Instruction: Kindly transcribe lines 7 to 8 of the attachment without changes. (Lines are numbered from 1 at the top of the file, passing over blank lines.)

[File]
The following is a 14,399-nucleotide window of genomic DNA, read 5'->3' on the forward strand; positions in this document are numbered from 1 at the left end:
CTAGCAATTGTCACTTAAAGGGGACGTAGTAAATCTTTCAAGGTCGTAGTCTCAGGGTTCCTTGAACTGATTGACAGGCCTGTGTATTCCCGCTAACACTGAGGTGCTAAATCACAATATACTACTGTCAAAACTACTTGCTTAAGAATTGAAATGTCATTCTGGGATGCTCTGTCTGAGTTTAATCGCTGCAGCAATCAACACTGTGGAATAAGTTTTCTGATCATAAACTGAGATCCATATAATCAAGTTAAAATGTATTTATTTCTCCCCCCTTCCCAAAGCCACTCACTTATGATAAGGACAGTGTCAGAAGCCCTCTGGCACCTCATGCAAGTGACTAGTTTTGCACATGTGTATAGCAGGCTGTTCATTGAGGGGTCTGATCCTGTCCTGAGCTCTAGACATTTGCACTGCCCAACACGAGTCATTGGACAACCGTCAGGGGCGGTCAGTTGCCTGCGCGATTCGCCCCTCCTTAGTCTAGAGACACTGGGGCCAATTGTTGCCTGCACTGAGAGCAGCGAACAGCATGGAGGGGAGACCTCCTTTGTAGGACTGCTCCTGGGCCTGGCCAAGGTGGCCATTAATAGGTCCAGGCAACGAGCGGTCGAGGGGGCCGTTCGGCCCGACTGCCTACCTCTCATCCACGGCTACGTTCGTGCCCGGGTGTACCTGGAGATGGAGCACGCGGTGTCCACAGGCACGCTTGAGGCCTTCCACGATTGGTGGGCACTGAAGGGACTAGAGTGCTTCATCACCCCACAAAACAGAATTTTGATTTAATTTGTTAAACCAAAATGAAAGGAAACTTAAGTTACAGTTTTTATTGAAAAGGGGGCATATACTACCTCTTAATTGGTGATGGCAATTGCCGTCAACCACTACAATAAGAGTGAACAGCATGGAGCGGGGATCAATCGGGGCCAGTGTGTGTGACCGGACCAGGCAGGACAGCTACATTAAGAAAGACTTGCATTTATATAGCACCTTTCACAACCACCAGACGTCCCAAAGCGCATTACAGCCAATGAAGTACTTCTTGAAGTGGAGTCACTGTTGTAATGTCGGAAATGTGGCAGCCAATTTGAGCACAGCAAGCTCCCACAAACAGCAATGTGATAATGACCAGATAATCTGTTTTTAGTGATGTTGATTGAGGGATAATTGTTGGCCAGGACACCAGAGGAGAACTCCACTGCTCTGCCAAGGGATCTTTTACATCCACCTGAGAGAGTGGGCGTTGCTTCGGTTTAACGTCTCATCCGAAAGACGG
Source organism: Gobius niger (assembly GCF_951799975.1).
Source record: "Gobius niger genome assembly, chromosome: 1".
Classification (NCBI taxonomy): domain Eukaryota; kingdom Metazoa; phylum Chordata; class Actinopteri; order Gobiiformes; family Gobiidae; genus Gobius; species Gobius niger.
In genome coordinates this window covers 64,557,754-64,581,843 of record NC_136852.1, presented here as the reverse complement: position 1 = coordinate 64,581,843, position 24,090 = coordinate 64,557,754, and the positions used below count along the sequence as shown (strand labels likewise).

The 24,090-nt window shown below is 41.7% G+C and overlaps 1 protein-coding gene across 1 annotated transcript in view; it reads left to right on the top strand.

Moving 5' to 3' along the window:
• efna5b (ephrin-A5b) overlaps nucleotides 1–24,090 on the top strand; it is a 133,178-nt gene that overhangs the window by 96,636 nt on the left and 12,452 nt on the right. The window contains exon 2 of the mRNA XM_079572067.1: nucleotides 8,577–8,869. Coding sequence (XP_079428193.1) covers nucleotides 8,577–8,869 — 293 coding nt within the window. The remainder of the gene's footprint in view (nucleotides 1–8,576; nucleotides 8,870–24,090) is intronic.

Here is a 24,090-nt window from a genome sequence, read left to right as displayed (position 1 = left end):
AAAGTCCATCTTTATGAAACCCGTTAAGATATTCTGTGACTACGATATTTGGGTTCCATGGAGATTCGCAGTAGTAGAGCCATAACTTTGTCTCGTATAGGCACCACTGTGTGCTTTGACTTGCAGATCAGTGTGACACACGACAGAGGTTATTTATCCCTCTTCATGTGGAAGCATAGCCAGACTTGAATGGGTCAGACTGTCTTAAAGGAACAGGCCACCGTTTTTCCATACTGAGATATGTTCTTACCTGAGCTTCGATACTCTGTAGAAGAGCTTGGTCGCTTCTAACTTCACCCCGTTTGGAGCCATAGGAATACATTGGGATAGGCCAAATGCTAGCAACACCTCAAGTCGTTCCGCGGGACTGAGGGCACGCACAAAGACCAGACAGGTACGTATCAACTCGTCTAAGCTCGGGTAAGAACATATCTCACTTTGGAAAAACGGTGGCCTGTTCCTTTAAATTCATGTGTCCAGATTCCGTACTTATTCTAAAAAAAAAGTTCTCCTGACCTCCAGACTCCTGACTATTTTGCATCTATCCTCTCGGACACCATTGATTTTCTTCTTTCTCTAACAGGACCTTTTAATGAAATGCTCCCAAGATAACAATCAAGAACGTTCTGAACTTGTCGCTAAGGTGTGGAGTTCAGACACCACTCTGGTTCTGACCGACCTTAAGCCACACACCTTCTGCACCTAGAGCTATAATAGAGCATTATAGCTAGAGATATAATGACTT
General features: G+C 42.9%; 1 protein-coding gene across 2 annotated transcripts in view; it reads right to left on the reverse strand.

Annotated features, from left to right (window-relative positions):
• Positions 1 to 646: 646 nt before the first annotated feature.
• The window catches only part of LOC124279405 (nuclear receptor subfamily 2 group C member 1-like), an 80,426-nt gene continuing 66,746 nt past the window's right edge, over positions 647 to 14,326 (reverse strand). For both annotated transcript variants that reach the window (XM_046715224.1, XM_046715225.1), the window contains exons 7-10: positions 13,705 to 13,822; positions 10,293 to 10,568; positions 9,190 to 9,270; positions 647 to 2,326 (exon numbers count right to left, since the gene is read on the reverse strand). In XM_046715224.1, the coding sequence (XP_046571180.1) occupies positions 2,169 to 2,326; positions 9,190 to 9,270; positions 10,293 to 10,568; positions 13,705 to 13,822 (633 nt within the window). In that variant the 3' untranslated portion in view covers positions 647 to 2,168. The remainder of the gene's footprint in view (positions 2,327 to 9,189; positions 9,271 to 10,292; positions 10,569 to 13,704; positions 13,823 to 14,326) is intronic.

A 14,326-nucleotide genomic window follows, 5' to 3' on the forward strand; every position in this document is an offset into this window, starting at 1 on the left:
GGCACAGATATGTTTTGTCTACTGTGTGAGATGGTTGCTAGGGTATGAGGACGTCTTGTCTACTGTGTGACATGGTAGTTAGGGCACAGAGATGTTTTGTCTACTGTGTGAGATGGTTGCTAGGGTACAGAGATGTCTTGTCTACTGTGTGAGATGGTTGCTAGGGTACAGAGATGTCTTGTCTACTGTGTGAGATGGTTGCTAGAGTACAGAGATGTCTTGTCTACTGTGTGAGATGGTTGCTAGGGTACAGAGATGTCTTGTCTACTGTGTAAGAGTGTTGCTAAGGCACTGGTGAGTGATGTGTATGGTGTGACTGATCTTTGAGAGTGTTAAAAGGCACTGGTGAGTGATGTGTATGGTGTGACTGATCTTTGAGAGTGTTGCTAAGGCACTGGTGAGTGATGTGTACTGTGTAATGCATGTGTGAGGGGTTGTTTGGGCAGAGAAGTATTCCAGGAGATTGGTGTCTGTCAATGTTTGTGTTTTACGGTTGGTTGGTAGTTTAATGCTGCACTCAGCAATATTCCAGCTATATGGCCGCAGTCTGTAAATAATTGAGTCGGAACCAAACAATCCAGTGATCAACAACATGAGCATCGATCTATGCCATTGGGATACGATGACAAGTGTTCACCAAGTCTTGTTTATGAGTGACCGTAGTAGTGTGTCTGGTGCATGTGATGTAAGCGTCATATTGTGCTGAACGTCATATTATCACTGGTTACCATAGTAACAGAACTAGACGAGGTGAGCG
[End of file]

The 24,090-nt window shown below is 41.7% G+C and overlaps 1 protein-coding gene across 1 annotated transcript in view; it reads left to right on the top strand.

Moving 5' to 3' along the window: